The officer in charge put Samia’s belongings into a big paper bag before admitting her into the women’s dorms at the forensic security branch in the Bab Musallah neighborhood in Damascus.
She had earrings, a watch, 25,000 Syrian pounds, ID card, and a sachet of painkillers.
“Do you have anything else?” he asked.
“No,” she replied.
“Take out your shoelaces and leave them on the table,” he ordered.
It was customary for prison guards to confiscate belts, shoelaces, and headscarves (in case a woman is veiled) so as not to be used to commit suicide within the branch. He led Samia to the dorm. He opened the metal door and then closed it behind her, and she found herself with thirty or so other women who sat on a filthy floor. The smell of sweat and the remnants of cheap perfume rendered the air heavy and moist. There was a laundry line made out of bread plastic bags tied up together, and it hung between the metal door and the bathroom door located at the furthest corner of the dorm. Recently-washed underwear hung on the line, dripping of water and smelling of cheap soap. The overall odor was so bad, it simply stunned one’s olfactory senses.
A chic woman in her forties – being strangely at odds with the place – asked Samia to take off her shoes at the door and to place them by the bathroom. Samia did as she was told. She carried her shoes and walked barefoot to the where she put her shoes up against a damp wall next to tens of other pairs of shoes. The bathroom was incredibly filthy. Shit covered the corners of the hole in the ground in a thick layer that it would’ve been impossible to clean. Water dripped from a hole in the wall where there should have been a faucet and into a rusty metal bucket. Samia felt dizzy, before composing herself as she left the disgusting room. A lady directed her to sit somewhere close by the bathroom. In detention, it was customary for newer inmates to sleep by the bathroom until another inmate arrives. That’s when the older inmate can move a step closer to the door (and further away from the bathroom) as the new inmate takes his/her place by the bathroom.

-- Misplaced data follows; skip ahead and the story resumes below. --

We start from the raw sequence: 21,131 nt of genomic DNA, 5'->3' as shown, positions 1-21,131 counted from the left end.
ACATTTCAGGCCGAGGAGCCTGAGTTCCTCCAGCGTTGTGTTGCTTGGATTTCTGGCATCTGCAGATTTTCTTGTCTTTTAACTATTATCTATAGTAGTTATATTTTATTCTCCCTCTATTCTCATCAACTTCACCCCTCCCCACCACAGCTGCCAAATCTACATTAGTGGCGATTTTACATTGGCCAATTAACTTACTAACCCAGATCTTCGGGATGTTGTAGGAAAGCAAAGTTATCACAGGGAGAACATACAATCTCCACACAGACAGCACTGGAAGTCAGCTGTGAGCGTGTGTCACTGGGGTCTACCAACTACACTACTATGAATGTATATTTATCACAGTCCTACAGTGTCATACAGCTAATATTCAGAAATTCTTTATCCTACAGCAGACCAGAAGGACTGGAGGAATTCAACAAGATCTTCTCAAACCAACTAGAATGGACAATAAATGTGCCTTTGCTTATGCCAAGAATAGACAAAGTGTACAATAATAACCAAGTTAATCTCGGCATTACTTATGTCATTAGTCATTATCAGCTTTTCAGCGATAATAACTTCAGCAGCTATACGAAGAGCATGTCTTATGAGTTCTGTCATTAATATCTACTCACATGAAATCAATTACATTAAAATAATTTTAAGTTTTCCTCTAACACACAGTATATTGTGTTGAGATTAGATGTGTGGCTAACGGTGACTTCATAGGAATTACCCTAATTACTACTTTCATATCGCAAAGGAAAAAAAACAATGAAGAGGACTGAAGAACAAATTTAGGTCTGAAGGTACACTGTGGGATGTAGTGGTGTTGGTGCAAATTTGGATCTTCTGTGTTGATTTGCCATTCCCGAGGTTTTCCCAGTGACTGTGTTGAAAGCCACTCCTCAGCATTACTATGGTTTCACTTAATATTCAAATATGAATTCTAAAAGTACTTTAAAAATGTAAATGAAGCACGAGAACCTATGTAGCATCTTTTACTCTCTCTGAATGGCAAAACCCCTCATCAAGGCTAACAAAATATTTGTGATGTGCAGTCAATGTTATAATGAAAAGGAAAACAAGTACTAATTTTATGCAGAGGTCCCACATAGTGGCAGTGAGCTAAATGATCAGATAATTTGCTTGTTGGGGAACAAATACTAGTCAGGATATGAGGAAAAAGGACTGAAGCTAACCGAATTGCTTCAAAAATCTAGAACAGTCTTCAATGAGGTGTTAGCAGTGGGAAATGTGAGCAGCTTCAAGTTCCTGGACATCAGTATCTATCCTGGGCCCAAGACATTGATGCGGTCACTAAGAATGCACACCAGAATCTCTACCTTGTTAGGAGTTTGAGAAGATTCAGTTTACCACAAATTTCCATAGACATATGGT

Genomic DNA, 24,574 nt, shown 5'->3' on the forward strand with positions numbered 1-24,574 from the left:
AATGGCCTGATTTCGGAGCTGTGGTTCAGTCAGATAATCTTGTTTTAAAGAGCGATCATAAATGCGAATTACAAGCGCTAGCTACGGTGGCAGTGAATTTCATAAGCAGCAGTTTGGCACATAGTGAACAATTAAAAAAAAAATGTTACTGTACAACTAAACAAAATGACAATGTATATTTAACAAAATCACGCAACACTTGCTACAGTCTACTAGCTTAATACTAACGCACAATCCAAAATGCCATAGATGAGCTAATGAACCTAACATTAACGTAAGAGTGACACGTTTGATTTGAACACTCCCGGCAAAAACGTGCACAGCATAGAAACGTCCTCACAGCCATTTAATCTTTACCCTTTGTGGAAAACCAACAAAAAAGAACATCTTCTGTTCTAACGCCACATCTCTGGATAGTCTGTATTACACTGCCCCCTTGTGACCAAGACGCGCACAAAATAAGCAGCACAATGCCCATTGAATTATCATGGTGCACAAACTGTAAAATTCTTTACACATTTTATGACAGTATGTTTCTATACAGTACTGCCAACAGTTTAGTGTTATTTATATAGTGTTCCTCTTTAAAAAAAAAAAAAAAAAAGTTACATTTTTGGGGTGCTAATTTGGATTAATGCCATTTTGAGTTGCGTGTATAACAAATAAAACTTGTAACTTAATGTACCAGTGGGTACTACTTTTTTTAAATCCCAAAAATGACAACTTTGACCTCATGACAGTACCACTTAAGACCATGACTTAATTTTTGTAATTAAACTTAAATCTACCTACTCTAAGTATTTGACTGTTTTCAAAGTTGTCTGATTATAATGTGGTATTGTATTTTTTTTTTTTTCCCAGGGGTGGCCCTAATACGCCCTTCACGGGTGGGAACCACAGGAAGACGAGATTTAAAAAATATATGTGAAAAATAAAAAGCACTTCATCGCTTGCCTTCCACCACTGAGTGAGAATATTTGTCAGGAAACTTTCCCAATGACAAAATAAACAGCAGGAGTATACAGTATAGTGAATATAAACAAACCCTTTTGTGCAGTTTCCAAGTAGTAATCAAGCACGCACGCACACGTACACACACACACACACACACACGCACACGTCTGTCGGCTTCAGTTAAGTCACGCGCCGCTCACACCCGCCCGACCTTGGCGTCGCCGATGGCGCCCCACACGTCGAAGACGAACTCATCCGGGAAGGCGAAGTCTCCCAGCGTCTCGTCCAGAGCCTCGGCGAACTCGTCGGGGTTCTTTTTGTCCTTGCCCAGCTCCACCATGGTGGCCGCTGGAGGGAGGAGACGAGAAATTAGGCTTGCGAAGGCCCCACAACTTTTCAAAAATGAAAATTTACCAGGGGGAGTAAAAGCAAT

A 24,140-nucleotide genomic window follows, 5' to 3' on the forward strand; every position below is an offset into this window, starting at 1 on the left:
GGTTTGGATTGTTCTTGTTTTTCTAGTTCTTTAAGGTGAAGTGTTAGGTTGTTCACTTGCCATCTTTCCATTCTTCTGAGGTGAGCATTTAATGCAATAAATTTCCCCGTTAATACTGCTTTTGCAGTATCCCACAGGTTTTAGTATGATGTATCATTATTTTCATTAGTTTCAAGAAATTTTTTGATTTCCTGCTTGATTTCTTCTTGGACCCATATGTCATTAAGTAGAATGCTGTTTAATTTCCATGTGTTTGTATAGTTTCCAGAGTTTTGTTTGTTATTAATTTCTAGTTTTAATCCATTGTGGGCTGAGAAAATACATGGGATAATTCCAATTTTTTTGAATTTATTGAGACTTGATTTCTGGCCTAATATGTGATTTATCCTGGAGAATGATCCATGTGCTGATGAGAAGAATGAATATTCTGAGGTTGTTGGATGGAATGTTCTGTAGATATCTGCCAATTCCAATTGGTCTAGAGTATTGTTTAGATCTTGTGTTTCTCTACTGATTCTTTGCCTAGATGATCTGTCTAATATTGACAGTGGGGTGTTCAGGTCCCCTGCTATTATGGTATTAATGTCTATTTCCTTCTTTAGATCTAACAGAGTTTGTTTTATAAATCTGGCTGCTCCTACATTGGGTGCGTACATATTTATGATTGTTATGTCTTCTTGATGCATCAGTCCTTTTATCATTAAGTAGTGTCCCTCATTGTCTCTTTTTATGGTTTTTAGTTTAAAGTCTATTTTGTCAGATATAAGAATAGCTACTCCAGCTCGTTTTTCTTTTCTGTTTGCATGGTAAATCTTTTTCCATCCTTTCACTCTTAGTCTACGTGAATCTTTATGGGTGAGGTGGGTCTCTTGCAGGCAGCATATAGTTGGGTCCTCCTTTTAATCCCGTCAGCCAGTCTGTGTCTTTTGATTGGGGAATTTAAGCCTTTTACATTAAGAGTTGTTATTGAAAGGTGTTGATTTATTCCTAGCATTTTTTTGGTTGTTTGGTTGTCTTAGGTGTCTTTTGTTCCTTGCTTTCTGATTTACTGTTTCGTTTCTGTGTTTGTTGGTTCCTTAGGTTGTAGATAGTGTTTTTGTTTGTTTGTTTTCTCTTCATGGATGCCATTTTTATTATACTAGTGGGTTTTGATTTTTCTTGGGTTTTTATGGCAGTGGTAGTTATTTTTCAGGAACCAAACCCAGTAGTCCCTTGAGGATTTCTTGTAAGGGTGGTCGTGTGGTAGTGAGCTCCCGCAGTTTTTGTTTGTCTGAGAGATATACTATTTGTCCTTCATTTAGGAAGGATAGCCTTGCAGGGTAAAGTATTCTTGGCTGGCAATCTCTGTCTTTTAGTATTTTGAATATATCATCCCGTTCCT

It is worth noting that this wasn’t Samia’s first time in prison. She had been arrested more than once back in 2011 for taking part in the protests. She would always leave the prison with her head held high, and she would go back to peacefully demonstrating.
Samia, 35, was an English language teacher from a well-educated, middle class family from Damascus. Stubborn and composed, she rarely lost her temper. When she was arrested for protesting, she wasn’t scared and her experience in prison didn’t bring her down. But this time, things were different. The reasons behind her arrest weren’t political, but rather she was accused of forgery and fraud. In 2014, Samia had decided to sell the house that she resided in with her husband and sick mother and that she had inherited from her father. She wanted to buy another house in a different area.